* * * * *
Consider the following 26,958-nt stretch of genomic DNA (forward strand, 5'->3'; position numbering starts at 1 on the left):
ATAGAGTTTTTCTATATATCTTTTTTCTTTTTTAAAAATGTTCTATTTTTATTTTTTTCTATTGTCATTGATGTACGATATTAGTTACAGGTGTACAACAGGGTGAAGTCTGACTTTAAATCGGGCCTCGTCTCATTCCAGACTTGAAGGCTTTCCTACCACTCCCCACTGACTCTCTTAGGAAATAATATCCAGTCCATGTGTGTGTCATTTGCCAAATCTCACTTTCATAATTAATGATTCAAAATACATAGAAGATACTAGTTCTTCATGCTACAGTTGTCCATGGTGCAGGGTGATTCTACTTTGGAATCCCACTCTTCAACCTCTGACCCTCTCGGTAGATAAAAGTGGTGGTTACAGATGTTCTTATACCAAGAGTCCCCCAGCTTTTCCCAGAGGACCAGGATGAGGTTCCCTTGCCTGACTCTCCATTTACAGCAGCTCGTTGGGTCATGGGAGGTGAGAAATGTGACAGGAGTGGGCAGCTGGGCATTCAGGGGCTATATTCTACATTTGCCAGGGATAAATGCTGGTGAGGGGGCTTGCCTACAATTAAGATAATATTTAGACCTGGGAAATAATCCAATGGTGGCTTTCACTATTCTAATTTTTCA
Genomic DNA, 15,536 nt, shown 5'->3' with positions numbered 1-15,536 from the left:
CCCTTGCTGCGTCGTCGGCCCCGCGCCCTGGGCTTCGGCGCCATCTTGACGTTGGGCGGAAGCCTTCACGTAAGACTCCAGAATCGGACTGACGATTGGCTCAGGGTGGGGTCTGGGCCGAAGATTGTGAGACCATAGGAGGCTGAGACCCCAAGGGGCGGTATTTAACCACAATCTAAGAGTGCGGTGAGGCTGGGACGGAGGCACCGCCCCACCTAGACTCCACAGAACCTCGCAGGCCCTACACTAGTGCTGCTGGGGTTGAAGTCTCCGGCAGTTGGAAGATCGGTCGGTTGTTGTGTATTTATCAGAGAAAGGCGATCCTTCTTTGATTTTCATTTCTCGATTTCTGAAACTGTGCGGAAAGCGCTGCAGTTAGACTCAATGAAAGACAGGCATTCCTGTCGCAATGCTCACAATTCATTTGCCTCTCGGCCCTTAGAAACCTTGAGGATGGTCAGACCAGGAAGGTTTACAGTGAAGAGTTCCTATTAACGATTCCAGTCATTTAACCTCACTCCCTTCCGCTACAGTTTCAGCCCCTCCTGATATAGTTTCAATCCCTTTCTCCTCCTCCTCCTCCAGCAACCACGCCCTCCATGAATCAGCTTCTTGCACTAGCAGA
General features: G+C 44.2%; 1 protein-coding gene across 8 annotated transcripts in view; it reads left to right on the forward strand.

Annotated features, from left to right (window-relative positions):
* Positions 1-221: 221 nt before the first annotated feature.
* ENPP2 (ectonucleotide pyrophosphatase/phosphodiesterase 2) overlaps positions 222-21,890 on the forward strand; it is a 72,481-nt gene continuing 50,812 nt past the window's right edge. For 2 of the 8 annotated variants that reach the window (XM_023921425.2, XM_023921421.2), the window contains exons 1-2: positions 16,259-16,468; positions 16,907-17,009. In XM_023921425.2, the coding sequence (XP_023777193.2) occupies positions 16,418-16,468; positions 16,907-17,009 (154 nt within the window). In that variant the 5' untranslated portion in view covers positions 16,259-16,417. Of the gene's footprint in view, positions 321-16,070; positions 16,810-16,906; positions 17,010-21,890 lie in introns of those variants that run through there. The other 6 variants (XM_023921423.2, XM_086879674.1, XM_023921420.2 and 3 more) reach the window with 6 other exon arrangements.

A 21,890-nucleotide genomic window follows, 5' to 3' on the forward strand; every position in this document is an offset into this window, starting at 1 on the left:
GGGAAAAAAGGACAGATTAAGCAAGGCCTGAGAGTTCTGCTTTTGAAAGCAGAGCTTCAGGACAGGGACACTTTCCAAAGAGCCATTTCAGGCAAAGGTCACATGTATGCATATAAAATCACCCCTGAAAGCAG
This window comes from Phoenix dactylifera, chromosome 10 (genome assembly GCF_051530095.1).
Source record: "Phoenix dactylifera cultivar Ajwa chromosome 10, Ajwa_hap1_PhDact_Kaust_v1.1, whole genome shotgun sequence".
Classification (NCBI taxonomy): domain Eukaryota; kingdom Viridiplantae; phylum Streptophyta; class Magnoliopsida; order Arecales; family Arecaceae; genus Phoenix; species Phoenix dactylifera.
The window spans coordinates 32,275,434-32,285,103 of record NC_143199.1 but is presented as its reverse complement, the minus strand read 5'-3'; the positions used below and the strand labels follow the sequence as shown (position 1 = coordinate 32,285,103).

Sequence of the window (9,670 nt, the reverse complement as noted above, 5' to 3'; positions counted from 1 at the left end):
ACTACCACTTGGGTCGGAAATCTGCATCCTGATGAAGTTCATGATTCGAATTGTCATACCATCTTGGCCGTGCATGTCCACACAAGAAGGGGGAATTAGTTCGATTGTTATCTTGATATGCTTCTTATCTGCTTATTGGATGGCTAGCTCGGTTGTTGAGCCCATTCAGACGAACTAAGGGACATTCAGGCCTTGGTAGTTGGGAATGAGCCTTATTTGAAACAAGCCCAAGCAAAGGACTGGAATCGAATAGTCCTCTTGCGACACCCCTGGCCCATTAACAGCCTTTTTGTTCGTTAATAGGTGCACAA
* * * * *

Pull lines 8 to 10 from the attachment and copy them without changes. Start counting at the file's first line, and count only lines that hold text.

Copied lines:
* ENPP2 (ectonucleotide pyrophosphatase/phosphodiesterase 2) overlaps positions 222-21,890 on the forward strand; it is a 72,481-nt gene continuing 50,812 nt past the window's right edge. For 2 of the 8 annotated variants that reach the window (XM_023921425.2, XM_023921421.2), the window contains exons 1-2: positions 16,259-16,468; positions 16,907-17,009. In XM_023921425.2, the coding sequence (XP_023777193.2) occupies positions 16,418-16,468; positions 16,907-17,009 (154 nt within the window). In that variant the 5' untranslated portion in view covers positions 16,259-16,417. Of the gene's footprint in view, positions 321-16,070; positions 16,810-16,906; positions 17,010-21,890 lie in introns of those variants that run through there. The other 6 variants (XM_023921423.2, XM_086879674.1, XM_023921420.2 and 3 more) reach the window with 6 other exon arrangements.

A 21,890-nucleotide genomic window follows, 5' to 3' on the forward strand; every position in this document is an offset into this window, starting at 1 on the left:
GGGAAAAAAGGACAGATTAAGCAAGGCCTGAGAGTTCTGCTTTTGAAAGCAGAGCTTCAGGACAGGGACACTTTCCAAAGAGCCATTTCAGGCAAAGGTCACATGTATGCATATAAAATCACCCCTGAAAGCAG